Writing in the New York Times, CGEP Director Jason Bordoff argues that the damage done by the Trump administration’s reversal of Mr. Obama’s climate policies is less a sharp rise in carbon emissions than it is the loss of American leadership and missed opportunity to save future generations from climate change’s severe impacts.
This report summarizes collaborations between CGEP and three organizations: Rhodium Group, the Urban-Brookings Tax Policy Center (TPC), and Rice University’s Baker Institute for Public Policy. Using state-of-the-art modeling tools, we provide an up-to-date (e.g., inclusive of 2017 federal tax reform) view of likely outcomes if a federal carbon tax is implemented in the United States, over what we assume to be the first decade of policy implementation (the 2020s).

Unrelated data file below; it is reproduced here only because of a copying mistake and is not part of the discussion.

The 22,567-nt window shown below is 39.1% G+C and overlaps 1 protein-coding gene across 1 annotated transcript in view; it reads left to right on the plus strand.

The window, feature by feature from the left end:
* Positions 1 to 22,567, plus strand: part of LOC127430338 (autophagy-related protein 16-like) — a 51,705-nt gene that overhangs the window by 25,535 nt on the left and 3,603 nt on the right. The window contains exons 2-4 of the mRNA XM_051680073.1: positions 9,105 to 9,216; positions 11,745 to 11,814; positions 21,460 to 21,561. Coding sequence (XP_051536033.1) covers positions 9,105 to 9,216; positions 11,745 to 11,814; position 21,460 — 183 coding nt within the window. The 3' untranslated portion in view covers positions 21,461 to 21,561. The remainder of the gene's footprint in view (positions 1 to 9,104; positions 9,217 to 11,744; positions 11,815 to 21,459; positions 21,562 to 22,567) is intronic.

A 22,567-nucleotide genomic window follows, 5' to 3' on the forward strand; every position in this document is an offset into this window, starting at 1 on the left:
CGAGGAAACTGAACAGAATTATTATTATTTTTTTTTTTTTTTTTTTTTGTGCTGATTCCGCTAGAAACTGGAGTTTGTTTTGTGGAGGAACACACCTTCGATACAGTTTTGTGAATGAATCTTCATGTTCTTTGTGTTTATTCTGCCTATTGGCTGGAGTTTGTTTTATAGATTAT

This paper, conducted in partnership with the Rhodium Group, seeks to answer key questions about the impacts of a carbon tax in the United States. First, how responsive are different sectors of the US economy to a carbon tax at different tax rates? Second, what changes in energy prices, production, and consumption occur under different tax rates?